FN* The prosecutor's comment was not an isolated one, but Calhoun similarly failed to challenge the reprise. During defense counsel's closing argument, counsel belatedly criticized the prosecutor's question. On rebuttal, the prosecutor responded: "I got accused by [defense counsel] of, I guess, racially, ethnically profiling people when I asked the question of Mr. Calhoun, Okay, you got African American[s] and Hispanics, do you think it's a drug deal? But there's one element that's missing. The money. So what are they doing in this room with a bag full of money? What does your common sense tell you that these people are doing in a hotel room with a bag full of money, cash? None of these people are Bill Gates or computer [magnates]? None of them are real estate investors." Tr. 167-168 (Mar. 8, 2011).

To Justice Sotomayor, these exchanges were "pernicious." She wrote:

By suggesting that race should play a role in establish­ing a defendant's criminal intent, the prosecutor here tapped a deep and sorry vein of racial prejudice that has run through the history of criminal justice in our Nation. There was a time when appeals to race were not uncom­mon, when a prosecutor might direct a jury to "'consider the fact that Mary Sue Rowe is a young white woman and that this defendant is a black man for the purpose of determining his intent at the time he entered Mrs. Rowe's home,'" Holland v. State, 247 Ala. 53, 22 So. 2d 519, 520 (1945), or assure a jury that "'I am well enough acquaint­ed with this class of niggers to know that they have got it in for the [white] race in their heart,'" Taylor v. State, 50 Tex. Crim. 560, 561, 100 S. W. 393 (1907).

The prosecu­tor's comment here was surely less extreme. But it too was pernicious in its attempt to substitute racial stereo­type for evidence, and racial prejudice for reason.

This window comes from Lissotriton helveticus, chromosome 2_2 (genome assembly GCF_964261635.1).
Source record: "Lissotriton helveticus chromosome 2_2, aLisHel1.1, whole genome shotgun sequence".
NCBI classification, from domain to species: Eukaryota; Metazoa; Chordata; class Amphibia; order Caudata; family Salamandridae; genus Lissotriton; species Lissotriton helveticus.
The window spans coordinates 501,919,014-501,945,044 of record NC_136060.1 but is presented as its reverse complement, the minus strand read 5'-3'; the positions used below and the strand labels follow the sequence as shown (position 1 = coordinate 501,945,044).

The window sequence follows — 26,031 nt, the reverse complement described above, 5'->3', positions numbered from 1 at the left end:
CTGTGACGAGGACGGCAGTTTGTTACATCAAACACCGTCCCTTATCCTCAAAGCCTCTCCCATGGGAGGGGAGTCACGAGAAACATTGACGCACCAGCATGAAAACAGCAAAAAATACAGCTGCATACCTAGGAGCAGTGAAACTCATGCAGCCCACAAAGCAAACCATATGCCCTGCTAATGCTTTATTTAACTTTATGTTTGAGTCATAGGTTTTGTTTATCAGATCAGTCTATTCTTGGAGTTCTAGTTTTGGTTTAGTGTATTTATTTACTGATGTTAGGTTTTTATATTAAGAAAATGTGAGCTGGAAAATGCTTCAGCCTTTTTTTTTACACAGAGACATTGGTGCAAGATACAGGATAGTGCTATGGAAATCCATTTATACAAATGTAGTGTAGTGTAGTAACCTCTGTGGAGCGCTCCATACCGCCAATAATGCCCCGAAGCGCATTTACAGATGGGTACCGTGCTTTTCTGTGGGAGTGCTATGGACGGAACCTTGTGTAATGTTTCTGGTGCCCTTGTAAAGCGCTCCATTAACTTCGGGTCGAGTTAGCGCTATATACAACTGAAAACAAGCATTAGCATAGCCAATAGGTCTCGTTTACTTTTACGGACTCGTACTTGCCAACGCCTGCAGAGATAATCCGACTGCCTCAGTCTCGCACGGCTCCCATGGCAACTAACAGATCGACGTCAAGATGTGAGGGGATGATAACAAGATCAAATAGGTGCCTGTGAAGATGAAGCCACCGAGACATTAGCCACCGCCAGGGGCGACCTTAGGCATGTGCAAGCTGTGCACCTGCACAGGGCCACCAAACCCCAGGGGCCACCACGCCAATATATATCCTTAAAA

It is deeply disappointing to see a representative of the United States resort to this base tactic more than a decade into the 21st century. Such conduct diminishes the dig­nity of our criminal justice system and undermines respect for the rule of law. We expect the Government to seek justice, not to fan the flames of fear and prejudice. In discharging the duties of his office in this case, the Assis­tant United States Attorney for the Western District of Texas missed the mark.

Also troubling are the Government's actions on appeal. Before the Fifth Circuit, the Government failed to recog­nize the wrongfulness of the prosecutor's question, instead calling it only "impolitic" and arguing that "even assuming the question crossed the line," it did not prejudice the outcome. Brief for United States in No. 11-50605, pp. 19, 20. This prompted Judge Haynes to "clear up any confu­sion--the question crossed the line." 478 Fed. Appx. 193, 196 (CA5 2012) (concurring opinion). In this Court, the Solicitor General has more appropriately conceded that the "prosecutor's racial remark was unquestionably im­proper." Brief in Opposition 7-8.

"Pernicious." A "base tactic." Substituting "racial stereotype for evidence, and racial prejudice for reason." But sorry, Mr. Calhoun, we can't help you today, because your lawyer didn't object when he was supposed to. That's not justice. That's a perversion of justice. Meanwhile, know what else is a scandal? The prosecutor in question, Assistant U.S. Attorney Sam Ponder, still has his job.

*I originally labeled her comments as a dissent. She did not dissent, of course, which would at least have been more consistent with the argument she made.

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Andrew Cohen is a contributing editor at The Atlantic. He is a legal analyst for 60 Minutes and CBS Radio News, and a fellow at the Brennan Center for Justice.